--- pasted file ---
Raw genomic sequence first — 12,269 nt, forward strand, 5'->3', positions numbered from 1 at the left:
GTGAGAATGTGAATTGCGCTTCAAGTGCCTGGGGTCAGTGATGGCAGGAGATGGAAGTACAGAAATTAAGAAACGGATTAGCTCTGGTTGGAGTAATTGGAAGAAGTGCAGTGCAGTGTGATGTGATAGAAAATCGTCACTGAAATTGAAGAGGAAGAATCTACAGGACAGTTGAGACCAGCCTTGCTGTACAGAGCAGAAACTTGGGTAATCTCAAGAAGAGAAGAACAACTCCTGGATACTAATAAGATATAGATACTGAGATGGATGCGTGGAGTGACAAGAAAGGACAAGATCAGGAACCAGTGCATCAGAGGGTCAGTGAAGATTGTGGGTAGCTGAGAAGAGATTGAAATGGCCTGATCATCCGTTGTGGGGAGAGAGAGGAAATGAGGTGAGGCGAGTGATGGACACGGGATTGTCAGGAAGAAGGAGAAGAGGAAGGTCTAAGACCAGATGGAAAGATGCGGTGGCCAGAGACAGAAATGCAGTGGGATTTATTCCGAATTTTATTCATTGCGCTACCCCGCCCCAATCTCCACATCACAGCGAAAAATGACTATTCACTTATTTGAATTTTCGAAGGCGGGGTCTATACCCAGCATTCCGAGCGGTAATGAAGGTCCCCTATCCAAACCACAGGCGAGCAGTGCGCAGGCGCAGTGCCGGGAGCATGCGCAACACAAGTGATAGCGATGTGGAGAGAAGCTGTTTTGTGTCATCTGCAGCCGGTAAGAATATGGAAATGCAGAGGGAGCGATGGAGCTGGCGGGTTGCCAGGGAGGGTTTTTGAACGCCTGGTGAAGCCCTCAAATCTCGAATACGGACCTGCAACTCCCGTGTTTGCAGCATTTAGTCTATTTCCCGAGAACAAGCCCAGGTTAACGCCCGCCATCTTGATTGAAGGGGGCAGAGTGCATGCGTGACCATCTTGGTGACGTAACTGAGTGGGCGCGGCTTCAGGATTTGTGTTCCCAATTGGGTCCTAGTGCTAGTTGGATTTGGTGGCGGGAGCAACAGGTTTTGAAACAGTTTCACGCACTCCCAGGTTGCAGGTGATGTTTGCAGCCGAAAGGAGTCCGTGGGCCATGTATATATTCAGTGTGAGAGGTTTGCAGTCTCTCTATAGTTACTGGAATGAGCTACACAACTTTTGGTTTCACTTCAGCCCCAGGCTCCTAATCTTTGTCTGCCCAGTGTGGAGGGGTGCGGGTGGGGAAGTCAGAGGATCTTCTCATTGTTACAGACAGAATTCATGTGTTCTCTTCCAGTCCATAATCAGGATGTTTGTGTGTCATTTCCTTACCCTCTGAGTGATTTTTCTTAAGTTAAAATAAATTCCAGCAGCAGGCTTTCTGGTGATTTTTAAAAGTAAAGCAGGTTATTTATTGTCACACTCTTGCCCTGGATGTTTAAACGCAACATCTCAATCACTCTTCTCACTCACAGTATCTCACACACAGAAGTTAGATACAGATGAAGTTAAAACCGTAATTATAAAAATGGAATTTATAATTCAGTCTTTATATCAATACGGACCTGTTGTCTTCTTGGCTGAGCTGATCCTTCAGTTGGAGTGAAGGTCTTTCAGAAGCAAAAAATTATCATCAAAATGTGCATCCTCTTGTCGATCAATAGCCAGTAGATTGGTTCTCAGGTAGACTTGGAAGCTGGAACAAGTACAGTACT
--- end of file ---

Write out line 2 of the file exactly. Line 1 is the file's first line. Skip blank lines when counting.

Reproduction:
GTGAGAATGTGAATTGCGCTTCAAGTGCCTGGGGTCAGTGATGGCAGGAGATGGAAGTACAGAAATTAAGAAACGGATTAGCTCTGGTTGGAGTAATTGGAAGAAGTGCAGTGCAGTGTGATGTGATAGAAAATCGTCACTGAAATTGAAGAGGAAGAATCTACAGGACAGTTGAGACCAGCCTTGCTGTACAGAGCAGAAACTTGGGTAATCTCAAGAAGAGAAGAACAACTCCTGGATACTAATAAGATATAGATACTGAGATGGATGCGTGGAGTGACAAGAAAGGACAAGATCAGGAACCAGTGCATCAGAGGGTCAGTGAAGATTGTGGGTAGCTGAGAAGAGATTGAAATGGCCTGATCATCCGTTGTGGGGAGAGAGAGGAAATGAGGTGAGGCGAGTGATGGACACGGGATTGTCAGGAAGAAGGAGAAGAGGAAGGTCTAAGACCAGATGGAAAGATGCGGTGGCCAGAGACAGAAATGCAGTGGGATTTATTCCGAATTTTATTCATTGCGCTACCCCGCCCCAATCTCCACATCACAGCGAAAAATGACTATTCACTTATTTGAATTTTCGAAGGCGGGGTCTATACCCAGCATTCCGAGCGGTAATGAAGGTCCCCTATCCAAACCACAGGCGAGCAGTGCGCAGGCGCAGTGCCGGGAGCATGCGCAACACAAGTGATAGCGATGTGGAGAGAAGCTGTTTTGTGTCATCTGCAGCCGGTAAGAATATGGAAATGCAGAGGGAGCGATGGAGCTGGCGGGTTGCCAGGGAGGGTTTTTGAACGCCTGGTGAAGCCCTCAAATCTCGAATACGGACCTGCAACTCCCGTGTTTGCAGCATTTAGTCTATTTCCCGAGAACAAGCCCAGGTTAACGCCCGCCATCTTGATTGAAGGGGGCAGAGTGCATGCGTGACCATCTTGGTGACGTAACTGAGTGGGCGCGGCTTCAGGATTTGTGTTCCCAATTGGGTCCTAGTGCTAGTTGGATTTGGTGGCGGGAGCAACAGGTTTTGAAACAGTTTCACGCACTCCCAGGTTGCAGGTGATGTTTGCAGCCGAAAGGAGTCCGTGGGCCATGTATATATTCAGTGTGAGAGGTTTGCAGTCTCTCTATAGTTACTGGAATGAGCTACACAACTTTTGGTTTCACTTCAGCCCCAGGCTCCTAATCTTTGTCTGCCCAGTGTGGAGGGGTGCGGGTGGGGAAGTCAGAGGATCTTCTCATTGTTACAGACAGAATTCATGTGTTCTCTTCCAGTCCATAATCAGGATGTTTGTGTGTCATTTCCTTACCCTCTGAGTGATTTTTCTTAAGTTAAAATAAATTCCAGCAGCAGGCTTTCTGGTGATTTTTAAAAGTAAAGCAGGTTATTTATTGTCACACTCTTGCCCTGGATGTTTAAACGCAACATCTCAATCACTCTTCTCACTCACAGTATCTCACACACAGAAGTTAGATACAGATGAAGTTAAAACCGTAATTATAAAAATGGAATTTATAATTCAGTCTTTATATCAATACGGACCTGTTGTCTTCTTGGCTGAGCTGATCCTTCAGTTGGAGTGAAGGTCTTTCAGAAGCAAAAAATTATCATCAAAATGTGCATCCTCTTGTCGATCAATAGCCAGTAGATTGGTTCTCAGGTAGACTTGGAAGCTGGAACAAGTACAGTACT